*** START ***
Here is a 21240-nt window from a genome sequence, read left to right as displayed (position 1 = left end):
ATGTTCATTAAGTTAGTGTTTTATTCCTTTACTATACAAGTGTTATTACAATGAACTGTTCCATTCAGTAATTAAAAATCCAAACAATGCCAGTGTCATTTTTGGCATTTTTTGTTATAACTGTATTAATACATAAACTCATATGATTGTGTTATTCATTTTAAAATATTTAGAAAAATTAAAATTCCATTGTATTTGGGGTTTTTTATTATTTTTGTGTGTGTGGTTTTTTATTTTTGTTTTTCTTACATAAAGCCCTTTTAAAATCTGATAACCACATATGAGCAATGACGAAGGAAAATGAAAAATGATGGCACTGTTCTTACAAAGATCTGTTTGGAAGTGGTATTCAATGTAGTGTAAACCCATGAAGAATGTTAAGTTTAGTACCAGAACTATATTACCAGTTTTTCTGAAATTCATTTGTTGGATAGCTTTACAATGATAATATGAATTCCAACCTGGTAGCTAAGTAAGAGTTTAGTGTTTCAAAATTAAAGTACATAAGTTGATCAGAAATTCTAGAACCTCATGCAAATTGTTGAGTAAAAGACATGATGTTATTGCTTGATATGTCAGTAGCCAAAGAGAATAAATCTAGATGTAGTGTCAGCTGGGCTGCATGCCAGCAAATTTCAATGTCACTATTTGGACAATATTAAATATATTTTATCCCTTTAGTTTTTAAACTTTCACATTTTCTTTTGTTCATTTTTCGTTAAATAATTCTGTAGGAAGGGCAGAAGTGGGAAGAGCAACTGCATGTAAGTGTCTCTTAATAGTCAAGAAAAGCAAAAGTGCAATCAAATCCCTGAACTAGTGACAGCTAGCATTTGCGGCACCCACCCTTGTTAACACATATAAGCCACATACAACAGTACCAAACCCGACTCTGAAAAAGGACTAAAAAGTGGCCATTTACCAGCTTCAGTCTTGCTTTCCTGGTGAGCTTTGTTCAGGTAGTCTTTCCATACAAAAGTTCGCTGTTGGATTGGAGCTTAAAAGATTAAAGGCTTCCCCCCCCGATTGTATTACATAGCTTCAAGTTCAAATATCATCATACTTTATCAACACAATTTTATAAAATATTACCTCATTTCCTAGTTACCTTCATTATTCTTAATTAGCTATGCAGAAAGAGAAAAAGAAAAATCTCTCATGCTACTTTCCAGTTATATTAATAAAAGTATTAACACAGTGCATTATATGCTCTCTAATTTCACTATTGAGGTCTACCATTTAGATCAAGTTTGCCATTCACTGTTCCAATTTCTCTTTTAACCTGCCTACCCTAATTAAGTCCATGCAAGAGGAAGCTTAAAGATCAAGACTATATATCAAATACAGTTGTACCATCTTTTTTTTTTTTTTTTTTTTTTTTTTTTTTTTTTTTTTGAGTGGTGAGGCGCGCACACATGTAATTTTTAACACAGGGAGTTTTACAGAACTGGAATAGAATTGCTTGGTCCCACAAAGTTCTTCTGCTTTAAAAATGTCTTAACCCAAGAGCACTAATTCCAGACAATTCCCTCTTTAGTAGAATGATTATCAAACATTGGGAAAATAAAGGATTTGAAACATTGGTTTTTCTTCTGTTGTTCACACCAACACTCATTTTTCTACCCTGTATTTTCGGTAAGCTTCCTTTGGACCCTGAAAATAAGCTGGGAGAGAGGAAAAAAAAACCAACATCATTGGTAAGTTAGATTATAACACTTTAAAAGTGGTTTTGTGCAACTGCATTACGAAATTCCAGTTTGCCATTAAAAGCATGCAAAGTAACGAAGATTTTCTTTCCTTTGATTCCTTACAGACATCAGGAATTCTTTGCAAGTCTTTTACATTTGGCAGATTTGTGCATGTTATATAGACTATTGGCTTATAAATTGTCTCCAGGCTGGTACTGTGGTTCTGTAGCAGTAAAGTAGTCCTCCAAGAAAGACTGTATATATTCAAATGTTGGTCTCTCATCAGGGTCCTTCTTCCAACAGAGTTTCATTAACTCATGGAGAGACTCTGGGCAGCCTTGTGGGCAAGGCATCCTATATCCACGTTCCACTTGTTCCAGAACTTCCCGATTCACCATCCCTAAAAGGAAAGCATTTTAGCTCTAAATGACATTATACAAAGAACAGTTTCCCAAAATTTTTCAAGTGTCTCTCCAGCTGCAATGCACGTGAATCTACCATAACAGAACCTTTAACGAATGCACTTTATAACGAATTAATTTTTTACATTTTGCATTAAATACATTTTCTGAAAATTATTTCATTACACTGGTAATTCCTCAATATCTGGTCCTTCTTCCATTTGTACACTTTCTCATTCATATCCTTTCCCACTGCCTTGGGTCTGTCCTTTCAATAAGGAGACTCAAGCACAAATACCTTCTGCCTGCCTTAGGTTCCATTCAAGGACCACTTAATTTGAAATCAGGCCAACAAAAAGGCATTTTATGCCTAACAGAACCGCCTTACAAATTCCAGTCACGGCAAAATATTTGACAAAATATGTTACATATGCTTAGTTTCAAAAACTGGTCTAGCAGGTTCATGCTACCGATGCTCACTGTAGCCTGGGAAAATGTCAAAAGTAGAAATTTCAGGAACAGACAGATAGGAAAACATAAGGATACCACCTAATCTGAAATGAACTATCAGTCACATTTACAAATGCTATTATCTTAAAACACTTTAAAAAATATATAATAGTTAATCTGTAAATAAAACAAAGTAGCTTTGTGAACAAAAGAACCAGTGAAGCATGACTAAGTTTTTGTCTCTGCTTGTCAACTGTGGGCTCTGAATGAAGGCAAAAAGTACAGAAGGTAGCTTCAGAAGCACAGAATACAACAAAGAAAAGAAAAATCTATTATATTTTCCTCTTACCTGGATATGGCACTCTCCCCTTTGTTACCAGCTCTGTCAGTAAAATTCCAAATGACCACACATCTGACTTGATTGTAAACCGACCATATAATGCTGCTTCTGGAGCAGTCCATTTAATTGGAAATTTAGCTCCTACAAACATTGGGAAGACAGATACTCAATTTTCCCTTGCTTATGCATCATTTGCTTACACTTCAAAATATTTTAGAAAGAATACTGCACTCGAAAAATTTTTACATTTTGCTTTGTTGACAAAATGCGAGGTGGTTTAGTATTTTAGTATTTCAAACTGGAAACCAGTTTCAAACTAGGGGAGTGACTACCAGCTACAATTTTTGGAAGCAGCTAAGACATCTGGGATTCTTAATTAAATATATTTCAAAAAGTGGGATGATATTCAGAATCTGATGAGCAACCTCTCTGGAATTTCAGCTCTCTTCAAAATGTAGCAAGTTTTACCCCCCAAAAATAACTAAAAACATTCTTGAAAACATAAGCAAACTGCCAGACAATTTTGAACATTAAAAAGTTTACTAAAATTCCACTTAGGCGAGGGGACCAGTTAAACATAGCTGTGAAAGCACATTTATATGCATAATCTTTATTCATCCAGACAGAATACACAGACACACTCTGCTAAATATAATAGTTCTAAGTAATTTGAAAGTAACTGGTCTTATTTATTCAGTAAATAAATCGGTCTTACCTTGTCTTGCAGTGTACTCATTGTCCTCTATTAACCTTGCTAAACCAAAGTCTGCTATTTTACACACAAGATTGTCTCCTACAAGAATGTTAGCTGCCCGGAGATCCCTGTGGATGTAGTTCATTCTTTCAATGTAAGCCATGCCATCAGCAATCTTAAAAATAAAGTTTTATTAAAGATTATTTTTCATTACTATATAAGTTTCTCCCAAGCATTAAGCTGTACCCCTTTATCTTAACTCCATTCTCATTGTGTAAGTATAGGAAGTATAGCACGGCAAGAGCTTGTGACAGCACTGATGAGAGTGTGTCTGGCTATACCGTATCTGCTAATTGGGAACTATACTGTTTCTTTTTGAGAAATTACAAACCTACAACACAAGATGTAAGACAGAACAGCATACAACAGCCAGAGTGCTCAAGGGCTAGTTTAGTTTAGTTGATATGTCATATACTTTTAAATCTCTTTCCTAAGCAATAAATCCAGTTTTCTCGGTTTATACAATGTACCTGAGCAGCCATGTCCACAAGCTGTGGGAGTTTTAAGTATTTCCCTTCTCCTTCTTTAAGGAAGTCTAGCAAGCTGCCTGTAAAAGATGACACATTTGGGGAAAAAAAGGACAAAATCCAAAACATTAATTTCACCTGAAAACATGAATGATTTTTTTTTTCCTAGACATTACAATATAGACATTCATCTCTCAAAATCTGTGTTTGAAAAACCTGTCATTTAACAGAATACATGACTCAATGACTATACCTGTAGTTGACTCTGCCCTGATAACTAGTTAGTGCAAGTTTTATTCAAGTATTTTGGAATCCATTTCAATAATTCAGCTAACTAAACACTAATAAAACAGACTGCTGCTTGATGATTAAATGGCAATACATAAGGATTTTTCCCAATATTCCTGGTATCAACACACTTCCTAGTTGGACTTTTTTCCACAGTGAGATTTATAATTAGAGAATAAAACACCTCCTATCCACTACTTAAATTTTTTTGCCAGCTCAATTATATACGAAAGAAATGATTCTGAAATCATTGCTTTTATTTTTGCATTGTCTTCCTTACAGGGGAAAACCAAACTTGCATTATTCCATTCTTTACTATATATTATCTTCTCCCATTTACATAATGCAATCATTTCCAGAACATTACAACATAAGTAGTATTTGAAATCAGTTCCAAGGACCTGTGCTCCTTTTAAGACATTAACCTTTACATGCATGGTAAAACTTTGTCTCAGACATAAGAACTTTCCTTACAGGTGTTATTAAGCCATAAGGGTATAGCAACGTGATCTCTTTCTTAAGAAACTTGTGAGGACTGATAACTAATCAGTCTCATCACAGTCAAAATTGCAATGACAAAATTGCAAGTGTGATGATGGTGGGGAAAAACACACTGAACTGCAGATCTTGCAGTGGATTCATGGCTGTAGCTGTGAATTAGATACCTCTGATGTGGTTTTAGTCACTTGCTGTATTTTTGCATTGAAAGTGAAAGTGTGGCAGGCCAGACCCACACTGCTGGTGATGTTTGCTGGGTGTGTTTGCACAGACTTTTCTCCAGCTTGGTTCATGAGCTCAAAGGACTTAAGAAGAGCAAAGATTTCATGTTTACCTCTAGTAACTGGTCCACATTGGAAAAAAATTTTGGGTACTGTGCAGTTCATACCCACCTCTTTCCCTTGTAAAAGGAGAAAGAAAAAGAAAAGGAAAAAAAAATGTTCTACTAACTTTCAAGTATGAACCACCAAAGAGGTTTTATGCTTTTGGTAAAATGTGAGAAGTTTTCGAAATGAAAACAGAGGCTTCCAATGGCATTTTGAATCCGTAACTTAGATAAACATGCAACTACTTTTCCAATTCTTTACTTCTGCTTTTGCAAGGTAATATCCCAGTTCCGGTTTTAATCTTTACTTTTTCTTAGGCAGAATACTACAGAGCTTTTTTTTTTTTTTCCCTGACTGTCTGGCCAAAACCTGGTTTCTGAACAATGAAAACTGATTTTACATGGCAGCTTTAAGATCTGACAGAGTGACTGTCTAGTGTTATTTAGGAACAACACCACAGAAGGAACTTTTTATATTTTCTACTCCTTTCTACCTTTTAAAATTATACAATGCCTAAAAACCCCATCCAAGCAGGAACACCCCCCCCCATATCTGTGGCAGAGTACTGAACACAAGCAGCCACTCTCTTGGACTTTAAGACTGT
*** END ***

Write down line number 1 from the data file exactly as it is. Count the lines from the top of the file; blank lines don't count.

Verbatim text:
Here is a 21240-nt window from a genome sequence, read left to right as displayed (position 1 = left end):